@manny. In case you haven’t noticed, the last set of reports have ipads and android tablets at almost 50/50 market share and it doesn’t include Nexus 7s and the new kindle fires. Expect ipad market shares to fall below 50% very soon.

        • ERIC REED

          Ummm…doesn’t that seem like a good idea?

        • dangolds

          There were also smart phones before Android hit the market and there were search functions before Google. Does that mean Google never innovated anything either? I think when you completely change the way people think about a device or product market, you’ve achieved some degree of innovation.

          • renGek

            This is exactly why apple is so fundamentally wrong with how they operate. All tech companies take someone else’s idea and pushes it forward. Google went way beyond any company in searching and maps. Thats why we have all the google services that we do today. But if apple have had their lawyer hounds at work back then we would have none of this because nobody would have been allowed to push the technology forward. For decades its been an unspoken acknowledgement that companies borrow ideas from each other and the entire industry benefits from it. But now that there are apple lawyers looking over everybody’s shoulders its going to be bad.

      • renGek

        The one big innovation for apple is not ipad, ipods or iphones. I’ve seen many variants of them well before each device. What apple should be patted on the back for is their accomplishment in marketing. They PR the heck out of their products which is why it did well before and continues to do well. They shoved the product names into people’s heads so it became a known brand no matter how crappy it is. Doesn’t matter that everything they “innovate” now has been on android devices for years. The masses think apple created it first because of marketing. Its marketing that makes most people ask for a coke instead of pepsi by default without ever thinking why.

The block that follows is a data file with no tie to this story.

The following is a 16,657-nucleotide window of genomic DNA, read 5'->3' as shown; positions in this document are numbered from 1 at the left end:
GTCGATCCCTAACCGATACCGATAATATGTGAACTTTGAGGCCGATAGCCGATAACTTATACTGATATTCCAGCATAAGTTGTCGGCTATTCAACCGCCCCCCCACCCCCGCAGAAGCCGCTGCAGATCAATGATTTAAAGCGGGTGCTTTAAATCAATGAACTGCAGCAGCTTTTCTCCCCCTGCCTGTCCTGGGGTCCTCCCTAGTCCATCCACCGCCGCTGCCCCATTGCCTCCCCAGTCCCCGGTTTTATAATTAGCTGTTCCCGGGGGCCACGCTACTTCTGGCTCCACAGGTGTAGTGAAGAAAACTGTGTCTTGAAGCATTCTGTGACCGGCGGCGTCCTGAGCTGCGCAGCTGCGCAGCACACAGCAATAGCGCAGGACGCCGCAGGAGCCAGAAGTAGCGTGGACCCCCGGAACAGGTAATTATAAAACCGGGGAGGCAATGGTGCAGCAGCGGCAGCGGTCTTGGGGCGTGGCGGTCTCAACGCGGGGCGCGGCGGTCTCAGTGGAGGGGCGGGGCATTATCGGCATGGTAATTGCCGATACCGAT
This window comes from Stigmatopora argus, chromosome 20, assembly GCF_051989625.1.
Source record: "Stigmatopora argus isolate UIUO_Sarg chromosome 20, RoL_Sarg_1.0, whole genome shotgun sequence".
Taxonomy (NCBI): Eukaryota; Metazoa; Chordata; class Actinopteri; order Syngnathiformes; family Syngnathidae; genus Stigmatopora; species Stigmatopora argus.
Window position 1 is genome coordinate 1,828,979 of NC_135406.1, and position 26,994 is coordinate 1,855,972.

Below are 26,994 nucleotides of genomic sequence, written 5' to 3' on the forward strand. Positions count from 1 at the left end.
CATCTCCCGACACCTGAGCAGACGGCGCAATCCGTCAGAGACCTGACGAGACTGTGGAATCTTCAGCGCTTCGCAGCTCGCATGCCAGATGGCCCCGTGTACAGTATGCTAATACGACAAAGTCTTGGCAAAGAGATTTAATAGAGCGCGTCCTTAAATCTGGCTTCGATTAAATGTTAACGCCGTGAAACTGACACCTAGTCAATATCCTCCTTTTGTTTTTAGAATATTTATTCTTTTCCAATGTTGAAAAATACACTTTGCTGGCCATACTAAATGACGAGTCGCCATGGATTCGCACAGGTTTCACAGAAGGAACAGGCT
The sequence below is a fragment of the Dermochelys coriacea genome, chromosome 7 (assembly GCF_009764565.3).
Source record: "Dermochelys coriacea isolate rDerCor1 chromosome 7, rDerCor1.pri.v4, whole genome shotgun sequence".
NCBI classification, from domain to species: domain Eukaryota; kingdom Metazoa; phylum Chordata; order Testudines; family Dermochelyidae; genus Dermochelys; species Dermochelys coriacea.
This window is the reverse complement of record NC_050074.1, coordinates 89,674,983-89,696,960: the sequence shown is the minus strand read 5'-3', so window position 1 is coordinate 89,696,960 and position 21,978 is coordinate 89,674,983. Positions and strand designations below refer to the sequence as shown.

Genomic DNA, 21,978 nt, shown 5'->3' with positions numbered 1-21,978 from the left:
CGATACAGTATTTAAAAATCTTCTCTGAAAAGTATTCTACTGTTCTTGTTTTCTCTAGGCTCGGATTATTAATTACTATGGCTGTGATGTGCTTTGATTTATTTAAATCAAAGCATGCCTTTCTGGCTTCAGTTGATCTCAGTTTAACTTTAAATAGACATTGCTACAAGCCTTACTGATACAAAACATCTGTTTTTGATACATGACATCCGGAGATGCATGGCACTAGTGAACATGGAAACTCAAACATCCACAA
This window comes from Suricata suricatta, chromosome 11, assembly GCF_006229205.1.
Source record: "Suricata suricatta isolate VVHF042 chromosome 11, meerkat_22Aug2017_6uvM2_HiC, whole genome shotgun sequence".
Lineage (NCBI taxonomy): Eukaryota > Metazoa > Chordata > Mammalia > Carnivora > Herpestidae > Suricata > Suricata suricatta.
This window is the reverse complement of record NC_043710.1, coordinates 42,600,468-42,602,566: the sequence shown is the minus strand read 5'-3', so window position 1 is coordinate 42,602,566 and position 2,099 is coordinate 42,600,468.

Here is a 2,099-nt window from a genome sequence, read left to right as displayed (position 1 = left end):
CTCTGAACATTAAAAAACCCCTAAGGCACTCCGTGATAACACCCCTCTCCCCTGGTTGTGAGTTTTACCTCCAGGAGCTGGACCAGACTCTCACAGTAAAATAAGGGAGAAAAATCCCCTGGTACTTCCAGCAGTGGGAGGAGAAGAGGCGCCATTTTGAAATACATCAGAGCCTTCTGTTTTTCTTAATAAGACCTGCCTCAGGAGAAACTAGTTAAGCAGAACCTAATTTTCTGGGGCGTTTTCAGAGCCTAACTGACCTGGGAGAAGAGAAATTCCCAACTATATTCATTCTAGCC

• Michael_NM

    Competition absolutely benefits me as a consumer, except when it’s between patent lawyers.

  • JBartcaps

    Absolutely will benefit the Android user, but not Apple. I haven’t seen Apple innovate in a long time.

  • El Big CHRIS

    Tell it like it is haha

  • Steve Thornton

    it will absolutely benefit the end users. We dont want another situation like blackberry where they lead the business cellphone industry for so long with 0 innovation they became stagnant. Competition is amazing for growth

  • Squeaks

    I’d hardly call banning your top competitor for billions of dollars a “benefit.”

  • Captain_Doug

    Yes, unless lawsuits remain as prevalent as always.

  • MikeSaver

    Not when Apple’s definition of innovation is finding innovative ways to sue!

    • manny

      Eric Schmit wasn’t he on the apple board and left right after the iphone debuted and a little before Android came out?

      • yeah I heard he’s a demon worshipper too. Did you see that one picture where you could kind of see the outline of his decapitated goat head tattoo underneath his shirt?!

      • Droidzilla

        Schmidt recused himself from any meetings having to do with the iPhone to avoid conflict of interest. Android being an iOS knockoff is an Apple-fan myth (which you can easily tell if you’ve spent any time with the two OSes).

    • Joshua Barta

      Nah, even their litigation strategy isn’t innovative… Last I checked, “innovation” was about finding novel solutions to the world’s problems, not making them worse by exploiting the ancient, broken systems currently in place.

  • Guest

    The gall of Apple to assume they could make an in-house Maps without Googles help is astounding: it took years for Google Maps to be where it is today, and it certainly is not something that could be thrown together on a whim.

    • J Dub

      I agree. I mean how long have the Street View cars been driving non-stop around the country? I would like to see if Apple has my house mapped correctly. Google didn’t when I first bought it, but it is now correct.

    • carlisimo

      As far as we know, Google wasn’t going to let Apple use Google Maps for turn-by-turn navigation. In that position, I can understand Apple creating its own, even if they released it too early.

      • sirmeili

        Not true, Apple didn’t want to pay more for the licensing to get access to the APIs for turn by turn navigation. They wanted more for the same amount of money.

        • Droidzilla

          I also heard that Apple didn’t want to allow Google to index their customers using GMaps Nav. Google would have probably given it to them for free if they could get that data, but Apple wants to keep that for themselves.